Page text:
The assassin still held the bloody katana in her other hand.
Maybe Lisa would've been safer staying atop the balcony, making the woman fire at her like a duck in a shooting gallery. Maybe the gunfire would have drawn others in time. She had been foolish to put herself within sword reach of the intruder. But panic had clouded Lisa's judgment. It was hard to refuse someone when they had a gun pointed at your face.
"The Xerum 525," the woman said. "Is it in the safe?"
Lisa weighed her answer for a heartbeat. Truth or lie? There seemed little choice. "Anna took it," she answered. She waved vaguely toward the door.
She remembered Painter's earlier lesson after they had been captured. Be necessary. Be useful. "I don't know the castle well enough to describe it. But I know how to get there. I…can take you." Lisa's voice faltered. She needed to be more convincing. And how better than to barter as though her lie had value? "I'll take you onlyW you promise to help me get out of here."
The enemy of my enemy is my friend.
Would the woman fall for it? She was stunningly beautiful: svelte, unblemished skin, generous lips, but her glacial blue eyes glinted with cold calculation and intelligence.
She scared Lisa witless.
There was something unearthly about her.
"Then you will show me," the woman said and bolstered her pistol. She kept the katana in hand.
Lisa would've preferred it the other way around.
The sword pointed at the door.
Lisa was to go first. She circled toward the door, keeping some distance. Perhaps she could make a break for it out in the halls. It would be her only hope. She would have to watch for a moment, some distraction, a hesitation, and then just run like hell.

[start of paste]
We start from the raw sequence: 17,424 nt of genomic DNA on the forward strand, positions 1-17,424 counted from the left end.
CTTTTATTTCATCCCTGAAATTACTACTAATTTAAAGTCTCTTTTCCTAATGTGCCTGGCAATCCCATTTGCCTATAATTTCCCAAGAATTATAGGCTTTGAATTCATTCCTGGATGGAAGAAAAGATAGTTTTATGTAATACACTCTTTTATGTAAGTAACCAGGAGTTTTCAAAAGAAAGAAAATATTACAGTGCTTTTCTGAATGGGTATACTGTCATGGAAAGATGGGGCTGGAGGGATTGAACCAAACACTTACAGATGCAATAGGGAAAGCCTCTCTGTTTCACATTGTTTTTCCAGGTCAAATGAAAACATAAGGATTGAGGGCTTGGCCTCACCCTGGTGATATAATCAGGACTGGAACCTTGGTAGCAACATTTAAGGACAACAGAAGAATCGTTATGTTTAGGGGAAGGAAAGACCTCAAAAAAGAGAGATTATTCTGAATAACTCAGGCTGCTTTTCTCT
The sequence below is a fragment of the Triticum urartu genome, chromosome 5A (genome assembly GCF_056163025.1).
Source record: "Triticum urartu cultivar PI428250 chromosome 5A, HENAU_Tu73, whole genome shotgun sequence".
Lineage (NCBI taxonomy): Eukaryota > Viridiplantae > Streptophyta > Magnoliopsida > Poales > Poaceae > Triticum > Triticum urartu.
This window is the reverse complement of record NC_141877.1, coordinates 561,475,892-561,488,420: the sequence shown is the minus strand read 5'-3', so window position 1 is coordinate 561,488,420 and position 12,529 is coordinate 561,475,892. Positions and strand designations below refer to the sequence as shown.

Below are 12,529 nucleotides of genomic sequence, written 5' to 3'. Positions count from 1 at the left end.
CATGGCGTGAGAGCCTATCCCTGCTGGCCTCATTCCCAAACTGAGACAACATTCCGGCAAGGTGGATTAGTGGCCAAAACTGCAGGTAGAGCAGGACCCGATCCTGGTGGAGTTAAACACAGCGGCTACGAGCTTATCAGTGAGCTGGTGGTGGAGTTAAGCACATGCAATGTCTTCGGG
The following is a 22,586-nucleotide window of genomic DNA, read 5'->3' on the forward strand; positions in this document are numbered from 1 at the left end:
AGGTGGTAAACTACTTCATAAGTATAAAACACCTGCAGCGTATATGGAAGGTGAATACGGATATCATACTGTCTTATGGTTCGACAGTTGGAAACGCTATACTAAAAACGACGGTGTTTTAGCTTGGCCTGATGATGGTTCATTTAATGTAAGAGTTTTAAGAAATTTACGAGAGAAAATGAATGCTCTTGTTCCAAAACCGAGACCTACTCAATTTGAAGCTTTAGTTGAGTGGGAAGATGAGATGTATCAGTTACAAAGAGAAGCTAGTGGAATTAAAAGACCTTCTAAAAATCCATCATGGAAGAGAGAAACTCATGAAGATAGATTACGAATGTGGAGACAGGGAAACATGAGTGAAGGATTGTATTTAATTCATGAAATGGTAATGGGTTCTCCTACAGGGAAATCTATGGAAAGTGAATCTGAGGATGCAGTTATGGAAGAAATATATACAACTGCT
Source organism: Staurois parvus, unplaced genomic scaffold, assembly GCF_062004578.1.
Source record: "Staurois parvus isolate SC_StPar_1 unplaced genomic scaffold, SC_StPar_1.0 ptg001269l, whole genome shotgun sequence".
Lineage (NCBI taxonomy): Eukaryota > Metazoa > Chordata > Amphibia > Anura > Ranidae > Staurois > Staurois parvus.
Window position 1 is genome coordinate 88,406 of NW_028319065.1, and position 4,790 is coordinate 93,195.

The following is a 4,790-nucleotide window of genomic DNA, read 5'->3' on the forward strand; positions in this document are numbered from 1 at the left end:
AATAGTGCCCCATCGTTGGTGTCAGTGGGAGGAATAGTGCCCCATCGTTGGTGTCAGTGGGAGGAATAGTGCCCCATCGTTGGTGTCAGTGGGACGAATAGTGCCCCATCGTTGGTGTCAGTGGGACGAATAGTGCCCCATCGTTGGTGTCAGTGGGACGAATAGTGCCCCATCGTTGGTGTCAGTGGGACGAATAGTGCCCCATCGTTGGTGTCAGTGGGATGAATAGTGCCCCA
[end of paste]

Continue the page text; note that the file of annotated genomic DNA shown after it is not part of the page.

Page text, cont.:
A brush of air, the flicker of flame in the hearth, was her only warning.
Lisa turned—and the woman was already there, a step away, having glided swiftly and silently from behind. Impossibly fast. Their eyes met. Lisa knew in the heartbeat before the sword fell that the woman had not believed her for a moment.
It had all been a trap to drop Lisa's guard.
It would be her last mistake.
The world froze…caught in a flash of fine Japanese silver as it plunged toward Lisa's heart.
Gray slid the BMW into a parking place beside a blue Wolters tour bus. The large German vehicle hid the sedan from direct view of the street. The arched entryway to the castle courtyard stood directly ahead.
"Stay in the car," he ordered the others. He twisted around. "That means you, young lady."
Fiona made an obscene gesture, but she stayed buckled.
"Monk, get behind the wheel. Keep the engine running."
Ryan stared at him wide-eyed. "Was 1st los?"
"Nothing's los" Monk answered. "But keep your head down just in case."
Gray opened the door. A gust of rain slapped against him, sounding like machine-gun fire as it struck the flank of the neighboring bus. Thunder rumbled in the distance.
"Ryan, may I borrow your umbrella?"
The young man nodded and passed it forward.
Gray climbed out. He shook out the umbrella and hurried to the far side of the bus. He took up a post near the rear door, sheltering against the rain. He hoped to appear like just another tour employee. He kept himself shielded by the umbrella while he watched the road.
Headlights appeared out of the gloom, climbing the last switchback.